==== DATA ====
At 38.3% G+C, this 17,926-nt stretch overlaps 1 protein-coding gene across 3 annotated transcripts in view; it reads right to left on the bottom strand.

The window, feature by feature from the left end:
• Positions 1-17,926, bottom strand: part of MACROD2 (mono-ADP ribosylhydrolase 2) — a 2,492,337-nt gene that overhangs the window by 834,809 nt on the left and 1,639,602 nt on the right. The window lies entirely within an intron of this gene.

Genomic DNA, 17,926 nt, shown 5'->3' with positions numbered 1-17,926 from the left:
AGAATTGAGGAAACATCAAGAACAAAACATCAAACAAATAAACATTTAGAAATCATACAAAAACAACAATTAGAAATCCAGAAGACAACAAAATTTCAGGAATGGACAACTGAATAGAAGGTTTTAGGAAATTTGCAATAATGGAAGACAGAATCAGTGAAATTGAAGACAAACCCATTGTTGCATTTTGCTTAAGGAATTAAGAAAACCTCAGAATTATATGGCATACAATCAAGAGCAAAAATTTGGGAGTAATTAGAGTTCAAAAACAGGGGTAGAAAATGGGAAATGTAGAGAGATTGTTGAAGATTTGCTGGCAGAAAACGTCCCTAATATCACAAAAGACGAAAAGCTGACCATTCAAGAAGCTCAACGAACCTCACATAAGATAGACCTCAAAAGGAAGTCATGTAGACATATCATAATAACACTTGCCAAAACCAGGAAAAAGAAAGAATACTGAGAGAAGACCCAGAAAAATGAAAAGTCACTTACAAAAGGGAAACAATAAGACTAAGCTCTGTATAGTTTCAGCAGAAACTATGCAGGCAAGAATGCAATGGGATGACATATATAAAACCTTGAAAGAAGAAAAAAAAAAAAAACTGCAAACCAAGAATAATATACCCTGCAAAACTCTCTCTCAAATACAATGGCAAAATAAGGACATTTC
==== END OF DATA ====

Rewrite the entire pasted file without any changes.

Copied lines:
At 38.3% G+C, this 17,926-nt stretch overlaps 1 protein-coding gene across 3 annotated transcripts in view; it reads right to left on the bottom strand.

The window, feature by feature from the left end:
• Positions 1-17,926, bottom strand: part of MACROD2 (mono-ADP ribosylhydrolase 2) — a 2,492,337-nt gene that overhangs the window by 834,809 nt on the left and 1,639,602 nt on the right. The window lies entirely within an intron of this gene.

Genomic DNA, 17,926 nt, shown 5'->3' with positions numbered 1-17,926 from the left:
AGAATTGAGGAAACATCAAGAACAAAACATCAAACAAATAAACATTTAGAAATCATACAAAAACAACAATTAGAAATCCAGAAGACAACAAAATTTCAGGAATGGACAACTGAATAGAAGGTTTTAGGAAATTTGCAATAATGGAAGACAGAATCAGTGAAATTGAAGACAAACCCATTGTTGCATTTTGCTTAAGGAATTAAGAAAACCTCAGAATTATATGGCATACAATCAAGAGCAAAAATTTGGGAGTAATTAGAGTTCAAAAACAGGGGTAGAAAATGGGAAATGTAGAGAGATTGTTGAAGATTTGCTGGCAGAAAACGTCCCTAATATCACAAAAGACGAAAAGCTGACCATTCAAGAAGCTCAACGAACCTCACATAAGATAGACCTCAAAAGGAAGTCATGTAGACATATCATAATAACACTTGCCAAAACCAGGAAAAAGAAAGAATACTGAGAGAAGACCCAGAAAAATGAAAAGTCACTTACAAAAGGGAAACAATAAGACTAAGCTCTGTATAGTTTCAGCAGAAACTATGCAGGCAAGAATGCAATGGGATGACATATATAAAACCTTGAAAGAAGAAAAAAAAAAAAAACTGCAAACCAAGAATAATATACCCTGCAAAACTCTCTCTCAAATACAATGGCAAAATAAGGACATTTC